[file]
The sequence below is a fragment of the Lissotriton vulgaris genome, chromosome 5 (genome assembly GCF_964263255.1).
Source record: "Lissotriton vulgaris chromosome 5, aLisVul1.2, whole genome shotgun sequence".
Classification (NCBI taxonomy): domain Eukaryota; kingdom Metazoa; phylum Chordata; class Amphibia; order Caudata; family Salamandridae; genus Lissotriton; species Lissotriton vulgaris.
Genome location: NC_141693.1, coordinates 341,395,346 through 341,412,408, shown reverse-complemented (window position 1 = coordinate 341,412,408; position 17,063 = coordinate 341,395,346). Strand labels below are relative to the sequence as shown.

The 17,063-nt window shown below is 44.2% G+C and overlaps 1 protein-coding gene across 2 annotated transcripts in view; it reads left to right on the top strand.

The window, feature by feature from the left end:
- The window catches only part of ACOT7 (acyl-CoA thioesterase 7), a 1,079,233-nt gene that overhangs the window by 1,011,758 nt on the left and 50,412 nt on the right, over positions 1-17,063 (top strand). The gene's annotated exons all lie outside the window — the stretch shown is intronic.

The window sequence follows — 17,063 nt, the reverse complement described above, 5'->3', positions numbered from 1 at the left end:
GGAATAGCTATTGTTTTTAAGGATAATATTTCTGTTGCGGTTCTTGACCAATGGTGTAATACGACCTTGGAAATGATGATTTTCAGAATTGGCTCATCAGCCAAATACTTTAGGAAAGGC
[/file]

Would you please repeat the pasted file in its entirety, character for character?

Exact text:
The sequence below is a fragment of the Lissotriton vulgaris genome, chromosome 5 (genome assembly GCF_964263255.1).
Source record: "Lissotriton vulgaris chromosome 5, aLisVul1.2, whole genome shotgun sequence".
Classification (NCBI taxonomy): domain Eukaryota; kingdom Metazoa; phylum Chordata; class Amphibia; order Caudata; family Salamandridae; genus Lissotriton; species Lissotriton vulgaris.
Genome location: NC_141693.1, coordinates 341,395,346 through 341,412,408, shown reverse-complemented (window position 1 = coordinate 341,412,408; position 17,063 = coordinate 341,395,346). Strand labels below are relative to the sequence as shown.

The 17,063-nt window shown below is 44.2% G+C and overlaps 1 protein-coding gene across 2 annotated transcripts in view; it reads left to right on the top strand.

The window, feature by feature from the left end:
- The window catches only part of ACOT7 (acyl-CoA thioesterase 7), a 1,079,233-nt gene that overhangs the window by 1,011,758 nt on the left and 50,412 nt on the right, over positions 1-17,063 (top strand). The gene's annotated exons all lie outside the window — the stretch shown is intronic.

The window sequence follows — 17,063 nt, the reverse complement described above, 5'->3', positions numbered from 1 at the left end:
GGAATAGCTATTGTTTTTAAGGATAATATTTCTGTTGCGGTTCTTGACCAATGGTGTAATACGACCTTGGAAATGATGATTTTCAGAATTGGCTCATCAGCCAAATACTTTAGGAAAGGC